Are you really that naive? The short answer is no. What the Chinese and Russians have known for a long time, that the current regime in DC is not trustworthy is now known worldwide.

Like most modern computer networks route around trouble, the world network will route around the US. So many thought the Black Swan that would signal the downfall of the US would come from outside but it is now apparent to all as it was to many of us - "We have met the enemy and he is us."
42 weeks ago
42 weeks ago Link To Comment
http://www.popsci.com/technology/article/2013-06/actually-us-could-totally-kill-edward-snowden-drone-strike
"The Switchblade is a one-use drone, ... it can take out an individual, or a truck."
Did they rehearse on Hastings? The FBI admitted using drones inside the country, AG Holder refused to rule out drone strike. Just love those legal technicalities.
42 weeks ago
42 weeks ago Link To Comment
Heh, heh, heh..."Discovery".....what an ironic term here.
42 weeks ago
42 weeks ago Link To Comment
This was intended as a reply to:

"M. Report " ...I clicked the wrong block.
42 weeks ago
42 weeks ago Link To Comment
Dear Readers,


On top of all else, there's an enormous "Face' situation looming here in the steamy murk of the S.A.R., "Face" with an upper-case "F".

There's also a certain deliciousness in that it's a safe bet that the lawyers in both in Hong Kong and in Beijing are pretty much in unison now with their cursing of our own Ed Snowden right smack their midst simultaneously in both of their jurisdictions; and both the lawyer set in Beijing and the lawyer set in the S.A.R. wanting desperately to avoid responsibility for a diplomatic bruhaha [aside from the tangled legal brouhaha] between China and the United States over this troublesome foreigner when there is so much else pending on smoking plates on the table.

Each side wants the other to take the case and prolong it for evah.

Aiyeeeaahh!

Amah!....Popcorn, please!
42 weeks ago
42 weeks ago Link To Comment
With this administration, if you reveal questionable acts done by them, you do it at great personal risk. It looks like the emperor's new clothes turned into a clown suit and he doesn't like that.
42 weeks ago
42 weeks ago Link To Comment
His play may well be to stay in and around China on the basis that China has the power to stand up to the US. Obama has no explicit reason to press the issue too hard... the damage is done, now all that's in the cards is revenge. Is revenge worth war with China? Prudence would say no. More importantly, since Obama doesn't have much prudence, his cowardice would say no (one rare occasion where that would be to the good, for a change). And by the same token, China may see a relatively low-risk way of expanding its perceived political influence by asking what the United States plans to do if they don't hand over Snowden. That's a bet on Chinese self-interest... and not necessarily a poor one.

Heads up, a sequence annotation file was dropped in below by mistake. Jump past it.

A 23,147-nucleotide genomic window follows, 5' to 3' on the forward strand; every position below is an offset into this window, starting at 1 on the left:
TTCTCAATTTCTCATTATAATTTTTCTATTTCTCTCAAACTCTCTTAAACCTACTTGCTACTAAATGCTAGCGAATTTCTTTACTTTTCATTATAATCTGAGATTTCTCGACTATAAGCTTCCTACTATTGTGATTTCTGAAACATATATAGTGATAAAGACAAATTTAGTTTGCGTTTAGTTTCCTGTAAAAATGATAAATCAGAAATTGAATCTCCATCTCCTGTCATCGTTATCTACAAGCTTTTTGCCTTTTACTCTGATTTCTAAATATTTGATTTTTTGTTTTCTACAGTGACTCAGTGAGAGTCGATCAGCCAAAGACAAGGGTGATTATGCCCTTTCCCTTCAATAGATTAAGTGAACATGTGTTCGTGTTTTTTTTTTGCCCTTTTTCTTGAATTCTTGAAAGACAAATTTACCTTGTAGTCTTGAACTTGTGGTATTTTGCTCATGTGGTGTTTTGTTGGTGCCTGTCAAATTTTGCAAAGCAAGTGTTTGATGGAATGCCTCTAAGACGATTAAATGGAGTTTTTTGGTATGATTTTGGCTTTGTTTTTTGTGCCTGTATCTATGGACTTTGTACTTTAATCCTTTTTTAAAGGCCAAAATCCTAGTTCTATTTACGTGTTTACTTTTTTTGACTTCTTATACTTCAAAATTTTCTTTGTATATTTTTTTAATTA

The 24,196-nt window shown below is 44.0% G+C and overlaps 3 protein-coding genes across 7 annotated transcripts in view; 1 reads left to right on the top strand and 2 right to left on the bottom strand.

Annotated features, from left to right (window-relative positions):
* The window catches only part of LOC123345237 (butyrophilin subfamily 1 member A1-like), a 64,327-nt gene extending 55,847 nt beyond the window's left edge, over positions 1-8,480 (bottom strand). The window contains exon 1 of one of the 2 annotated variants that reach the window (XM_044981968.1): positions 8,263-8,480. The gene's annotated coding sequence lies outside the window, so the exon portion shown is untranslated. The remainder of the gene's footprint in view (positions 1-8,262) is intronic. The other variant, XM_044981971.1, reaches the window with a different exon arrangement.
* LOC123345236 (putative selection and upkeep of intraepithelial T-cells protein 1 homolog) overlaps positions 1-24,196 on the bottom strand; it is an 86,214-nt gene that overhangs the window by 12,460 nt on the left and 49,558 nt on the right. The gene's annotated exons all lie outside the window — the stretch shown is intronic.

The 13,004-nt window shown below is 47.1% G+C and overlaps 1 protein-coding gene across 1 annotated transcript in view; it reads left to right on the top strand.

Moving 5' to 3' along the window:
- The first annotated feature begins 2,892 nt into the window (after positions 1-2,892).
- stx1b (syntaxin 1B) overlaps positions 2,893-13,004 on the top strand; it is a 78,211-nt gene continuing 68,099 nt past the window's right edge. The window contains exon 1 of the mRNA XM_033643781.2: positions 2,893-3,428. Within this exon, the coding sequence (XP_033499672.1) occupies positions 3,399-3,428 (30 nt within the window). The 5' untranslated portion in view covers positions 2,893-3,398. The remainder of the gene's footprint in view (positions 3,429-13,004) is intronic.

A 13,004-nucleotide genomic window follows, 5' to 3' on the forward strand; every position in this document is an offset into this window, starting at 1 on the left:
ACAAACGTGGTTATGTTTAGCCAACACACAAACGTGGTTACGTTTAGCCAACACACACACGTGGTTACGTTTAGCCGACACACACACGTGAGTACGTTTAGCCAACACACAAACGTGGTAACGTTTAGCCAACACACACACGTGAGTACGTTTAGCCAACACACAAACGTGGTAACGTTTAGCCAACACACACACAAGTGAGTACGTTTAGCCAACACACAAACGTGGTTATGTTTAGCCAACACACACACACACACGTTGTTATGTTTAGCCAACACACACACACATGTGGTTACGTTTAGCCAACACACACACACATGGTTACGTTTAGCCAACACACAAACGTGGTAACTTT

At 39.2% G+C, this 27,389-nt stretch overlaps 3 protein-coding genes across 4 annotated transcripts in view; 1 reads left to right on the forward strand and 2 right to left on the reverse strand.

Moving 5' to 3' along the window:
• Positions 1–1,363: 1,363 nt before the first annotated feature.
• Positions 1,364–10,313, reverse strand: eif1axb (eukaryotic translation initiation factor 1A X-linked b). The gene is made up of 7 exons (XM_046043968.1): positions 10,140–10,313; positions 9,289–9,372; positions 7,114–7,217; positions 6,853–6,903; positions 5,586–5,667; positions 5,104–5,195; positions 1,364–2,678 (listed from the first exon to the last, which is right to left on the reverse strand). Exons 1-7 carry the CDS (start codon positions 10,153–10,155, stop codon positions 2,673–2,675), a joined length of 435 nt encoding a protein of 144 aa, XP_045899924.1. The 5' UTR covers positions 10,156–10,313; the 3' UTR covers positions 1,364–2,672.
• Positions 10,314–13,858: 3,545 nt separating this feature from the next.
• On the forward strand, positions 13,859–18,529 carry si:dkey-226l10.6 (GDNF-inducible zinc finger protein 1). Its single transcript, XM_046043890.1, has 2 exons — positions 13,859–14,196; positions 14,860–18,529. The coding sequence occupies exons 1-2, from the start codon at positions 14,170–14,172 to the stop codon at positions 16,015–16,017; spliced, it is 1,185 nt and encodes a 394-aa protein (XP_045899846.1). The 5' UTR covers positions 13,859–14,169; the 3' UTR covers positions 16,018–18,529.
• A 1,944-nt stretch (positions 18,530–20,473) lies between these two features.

HOWEVER, by the same token, that's a risky calculation. China may not want to turn Snowden over, but they might well want Snowden for themselves. He's painted a huge target on his back, and it has "I know lots of secrets" written in bold san-serif font on it. They might try to catch him just to see if he knows anything else. And... because the Obama administration might also be uncertain what he knows, Snowden runs the risk that the US wants him in custody worse than he thinks. China might be persuadable in a closed-door deal... gain some pressing concession or other from the US with their newly acquired bargaining chip, and hand over Snowden. How much they play up the concession would depend on circumstance and whether they value the appearance of power or cooperation more at this moment.

I'm still betting on power... but I wouldn't bet my life.
42 weeks ago
42 weeks ago Link To Comment
I seriously doubt that he's in Hong Kong any longer.
42 weeks ago
42 weeks ago Link To Comment
......also, wonder who's paying his bills?
42 weeks ago
42 weeks ago Link To Comment
so what charges were filed in the O leaks of earlier this year and last? What crime is worse...revealing a secret unconstitutional program, or lying under oath, multiple times? Having a hard time understanding the rules of the game here...
42 weeks ago
42 weeks ago Link To Comment